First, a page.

Lost at sea

Tales my grandfather would have told me. A sailor's life 1910-1941

A sailor’s life – 16. Monkbarns: learning the ropes

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Square rigger Monkbarns, John Stewart & Co, Bert Sivell's collection

Square rigger Monkbarns, John Stewart & Co, Bert Sivell's collection

Bert Sivell recorded that he had arrived on board Monkbarns on August 14th1911, but the ship did not sail until the 22nd. In between, the new apprentices were “learning the ropes” – essential for working an unlit sailing ship at night in a storm when the wrong move was life and death. Everyone — even the cook — had to know the ship’s gear by feel, from the layout of the belaying pins where the running rigging was fastened, to the hemp edging identifying the back of the square sails. If a boy did not know the ropes, if he slackened or hauled on the wrong one in the blackness, he risked drowning them all.

Being neither officers nor crew, and unpaid to boot, apprentices were given all the nastiest jobs aboard, from polishing the brasswork to sanding the deck every morning on hands and knees. Bert spent the first week painting and cleaning, loading food and canvas, and working as a stevedore before the hired hands turned to. But off watch, in the boys’ rank dank little glory hole amidships, squatting on their shiny new sea chests, there were yarns and horseplay and friendships were struck up that would last a lifetime.

Out at sea, the chipping and greasing and swabbing and pumping continued unabated, at the beck and call of the Mate, or chief officer. The boys had to strike the bells on the poop that kept the ship’s time and heave the log, which measured speed and drift, and keep the compass binnacle (the stand) polished and the oil in the lamps topped up. They scrubbed the decks with great  ‘holystone’ blocks for hours at a stretch until their backs and knees ached, to prevent the timbers becoming slippery, and sluiced them with salt water to prevent shrinkage.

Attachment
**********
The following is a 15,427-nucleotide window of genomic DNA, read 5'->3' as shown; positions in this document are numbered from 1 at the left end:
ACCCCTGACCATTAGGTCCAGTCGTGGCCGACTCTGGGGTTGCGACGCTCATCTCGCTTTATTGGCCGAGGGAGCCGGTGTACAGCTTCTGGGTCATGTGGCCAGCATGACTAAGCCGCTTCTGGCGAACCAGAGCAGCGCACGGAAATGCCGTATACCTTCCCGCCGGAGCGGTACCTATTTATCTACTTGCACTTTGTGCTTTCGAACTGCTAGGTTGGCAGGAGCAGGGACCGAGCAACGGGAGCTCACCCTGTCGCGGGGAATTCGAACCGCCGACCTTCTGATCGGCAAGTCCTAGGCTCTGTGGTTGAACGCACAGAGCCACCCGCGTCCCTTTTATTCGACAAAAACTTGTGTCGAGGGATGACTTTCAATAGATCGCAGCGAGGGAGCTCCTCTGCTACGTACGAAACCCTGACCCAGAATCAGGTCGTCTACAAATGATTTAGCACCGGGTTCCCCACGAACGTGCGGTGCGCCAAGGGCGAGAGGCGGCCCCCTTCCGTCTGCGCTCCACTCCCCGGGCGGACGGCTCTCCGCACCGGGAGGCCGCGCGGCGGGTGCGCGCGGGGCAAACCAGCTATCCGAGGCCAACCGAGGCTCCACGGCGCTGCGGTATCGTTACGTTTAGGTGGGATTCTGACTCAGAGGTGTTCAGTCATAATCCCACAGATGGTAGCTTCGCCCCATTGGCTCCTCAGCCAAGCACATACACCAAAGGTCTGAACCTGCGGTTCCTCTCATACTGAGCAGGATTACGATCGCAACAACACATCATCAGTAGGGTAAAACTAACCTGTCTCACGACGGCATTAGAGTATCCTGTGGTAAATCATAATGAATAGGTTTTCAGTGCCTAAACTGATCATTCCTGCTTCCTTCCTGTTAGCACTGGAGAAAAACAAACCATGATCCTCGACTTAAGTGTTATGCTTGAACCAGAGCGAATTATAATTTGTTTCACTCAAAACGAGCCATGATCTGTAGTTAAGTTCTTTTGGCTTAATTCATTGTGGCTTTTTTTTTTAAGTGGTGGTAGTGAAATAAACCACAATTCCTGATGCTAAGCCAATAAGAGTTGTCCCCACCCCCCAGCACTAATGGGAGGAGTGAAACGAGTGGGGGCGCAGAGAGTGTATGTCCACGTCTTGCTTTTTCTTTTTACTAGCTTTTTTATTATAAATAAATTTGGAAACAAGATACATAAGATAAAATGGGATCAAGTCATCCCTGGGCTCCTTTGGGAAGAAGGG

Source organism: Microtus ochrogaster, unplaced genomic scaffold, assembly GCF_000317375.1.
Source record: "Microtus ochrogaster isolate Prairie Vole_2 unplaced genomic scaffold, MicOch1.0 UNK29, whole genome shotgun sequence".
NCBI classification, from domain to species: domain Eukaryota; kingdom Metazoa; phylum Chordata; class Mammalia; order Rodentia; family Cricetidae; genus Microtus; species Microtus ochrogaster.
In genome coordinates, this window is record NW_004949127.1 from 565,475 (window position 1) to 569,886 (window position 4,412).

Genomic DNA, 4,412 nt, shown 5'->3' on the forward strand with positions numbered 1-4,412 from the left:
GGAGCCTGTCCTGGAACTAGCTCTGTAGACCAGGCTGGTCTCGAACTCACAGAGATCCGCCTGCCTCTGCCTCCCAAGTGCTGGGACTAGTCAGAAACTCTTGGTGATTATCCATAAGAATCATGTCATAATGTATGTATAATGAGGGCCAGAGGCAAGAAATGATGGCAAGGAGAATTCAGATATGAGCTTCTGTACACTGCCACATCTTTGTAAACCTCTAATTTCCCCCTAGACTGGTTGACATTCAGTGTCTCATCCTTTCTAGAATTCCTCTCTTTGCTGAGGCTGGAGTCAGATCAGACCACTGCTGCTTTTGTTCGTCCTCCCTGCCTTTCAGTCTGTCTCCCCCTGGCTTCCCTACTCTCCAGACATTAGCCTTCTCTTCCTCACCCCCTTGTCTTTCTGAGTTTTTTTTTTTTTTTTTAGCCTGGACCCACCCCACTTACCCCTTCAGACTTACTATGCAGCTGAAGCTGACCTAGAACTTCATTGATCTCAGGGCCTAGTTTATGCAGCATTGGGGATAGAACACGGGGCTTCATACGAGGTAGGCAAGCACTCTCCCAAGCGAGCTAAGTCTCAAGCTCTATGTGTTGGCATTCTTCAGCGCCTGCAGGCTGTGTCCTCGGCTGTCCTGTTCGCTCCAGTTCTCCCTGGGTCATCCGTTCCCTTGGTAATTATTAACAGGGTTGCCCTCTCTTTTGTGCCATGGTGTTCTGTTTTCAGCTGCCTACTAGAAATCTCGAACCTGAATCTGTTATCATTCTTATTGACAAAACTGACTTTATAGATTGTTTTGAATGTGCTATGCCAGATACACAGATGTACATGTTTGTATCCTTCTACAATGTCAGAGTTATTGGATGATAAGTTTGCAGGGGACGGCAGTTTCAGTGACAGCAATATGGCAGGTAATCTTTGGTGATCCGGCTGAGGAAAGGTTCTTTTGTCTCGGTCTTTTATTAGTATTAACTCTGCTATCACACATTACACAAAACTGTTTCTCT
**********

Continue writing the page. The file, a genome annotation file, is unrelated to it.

When there were ropes to be hauled on* [As any fule kno, there is in fact only one rope on a ship, and it is attached to the ship’s bell, the rest are halliards, braces, lines and hawsers, see below, Ed.], the boys pulley-hauled behind the crew and coiled the ends away. They helped take in sail and let out sail, and learned rapidly to jump aloft in all weathers and at all hours, feet splayed along the wires slung under each swaying yard, to grease a mast or slacken off the lines that gathered the canvas “bunt”, to prevent the sails chafing.

Within weeks they were clambering like monkeys, high up among the sails beyond the last tarred rope ratline, from where the ship far below looked like a blade cleaving the sea.

Read on: The devil provides the cook
Previously: Why would you?

Halliards haul up yards, braces swing yards, clewlines haul up the clews or corners of sail to the yard, buntlines gather the body or bunt of the sail to the yard, hawsers are for mooring. Some would say the ship’s bell hasn’t a rope either but a lanyard…


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  1. […] Read on: A sailor’s life – 16. Monkbarns: learning the ropes […]

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